Do I Really Know What I Think I Know?

Illustration: OWN Digital

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Do I Really Know What I Think I Know?

If I don't have insurance and borrow a friend's car, am I covered by her policy?
If you're driving a friend's car and you smash it up, your friend's collision insurance will likely pay out for the damages to the vehicle. (That's true even if you have your own policy, though your own insurance would probably have to pay for any personal or property liability, medical expenses and possibly other costs beyond the limits of your friend's policy.)

How many kegels does one actually need to do to make a difference?
Kegel exercises—the tightening and releasing of the pelvic floor muscles—strengthen the muscles that support the uterus, bladder, intestines and rectum. Gynecologist Arnold Kegel, MD, originally developed the exercise in 1948 to help women restore vaginal muscle function after childbirth; it was later found that toning those muscles also boosts arousal during sex. To find the muscles, if you haven't already, pretend to stop yourself from urinating. You should feel a contraction from your anus to your vaginal region. Try holding the muscles there for five seconds. Release and rest for five seconds, then repeat. Practice until you can hold and release for ten seconds. Experts recommend ten repetitions of ten-second contractions, three times a day.

What is a second cousin, and how does that differ from a first cousin once removed?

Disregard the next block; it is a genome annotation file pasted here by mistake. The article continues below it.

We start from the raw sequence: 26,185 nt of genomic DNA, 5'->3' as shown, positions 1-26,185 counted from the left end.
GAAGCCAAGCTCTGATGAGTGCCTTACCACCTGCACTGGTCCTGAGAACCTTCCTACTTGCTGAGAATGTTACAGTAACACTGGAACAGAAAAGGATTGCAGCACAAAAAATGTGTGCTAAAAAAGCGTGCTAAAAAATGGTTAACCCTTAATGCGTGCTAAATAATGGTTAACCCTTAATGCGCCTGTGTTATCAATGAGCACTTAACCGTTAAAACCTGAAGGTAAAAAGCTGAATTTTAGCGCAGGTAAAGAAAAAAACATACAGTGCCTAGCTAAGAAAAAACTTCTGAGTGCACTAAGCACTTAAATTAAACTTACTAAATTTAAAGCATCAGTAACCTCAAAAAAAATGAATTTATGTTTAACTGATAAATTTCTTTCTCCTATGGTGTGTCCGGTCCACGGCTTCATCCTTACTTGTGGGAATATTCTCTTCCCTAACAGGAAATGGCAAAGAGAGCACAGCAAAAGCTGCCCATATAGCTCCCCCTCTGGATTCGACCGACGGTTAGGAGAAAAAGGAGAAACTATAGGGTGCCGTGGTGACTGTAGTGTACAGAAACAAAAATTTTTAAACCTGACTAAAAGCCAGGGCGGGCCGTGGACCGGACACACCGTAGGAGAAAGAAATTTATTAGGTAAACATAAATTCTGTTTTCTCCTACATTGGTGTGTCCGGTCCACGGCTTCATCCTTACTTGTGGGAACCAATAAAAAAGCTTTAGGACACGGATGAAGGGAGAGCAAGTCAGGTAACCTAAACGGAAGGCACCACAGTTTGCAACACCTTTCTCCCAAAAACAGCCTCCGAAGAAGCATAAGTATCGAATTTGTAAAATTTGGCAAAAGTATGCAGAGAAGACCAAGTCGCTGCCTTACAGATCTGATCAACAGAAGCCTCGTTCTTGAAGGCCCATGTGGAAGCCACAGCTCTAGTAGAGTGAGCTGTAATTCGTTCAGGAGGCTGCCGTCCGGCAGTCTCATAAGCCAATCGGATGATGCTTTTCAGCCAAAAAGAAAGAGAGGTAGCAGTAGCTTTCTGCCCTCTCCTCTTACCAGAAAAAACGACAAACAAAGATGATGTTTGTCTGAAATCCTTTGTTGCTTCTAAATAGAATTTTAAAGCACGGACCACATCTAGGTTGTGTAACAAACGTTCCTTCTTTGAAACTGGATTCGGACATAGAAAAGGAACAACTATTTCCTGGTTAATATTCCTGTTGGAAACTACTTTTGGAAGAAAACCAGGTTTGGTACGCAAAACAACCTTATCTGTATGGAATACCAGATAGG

Your second cousin is the child of your parent's first cousin, while your first cousin once removed is the child of your first cousin or the first cousin of your parent. So, let's say Joe and Jane are first cousins: Joe's children and Jane's children are second cousins to each other. Jane is a first cousin once removed to Joe's kids (and Joe to her kids), and is also first cousin once removed to her dad's or mom's first cousin.

Is it butt naked or buck naked?
While many etymologists agree that the standard expression is buck naked—it's appeared in works by William Faulkner and Margaret Mitchell—its origin is a matter of speculation. Some believe it may have come about as a more polite variation on butt naked. Others believe that buck is the older term and refers to buckskin; bare buttocks are, at least proverbially, as smooth as the skin of a deer. If you prefer to avoid etymological controversy, just go with stark-naked.

—Naomi Barr, O's chief of research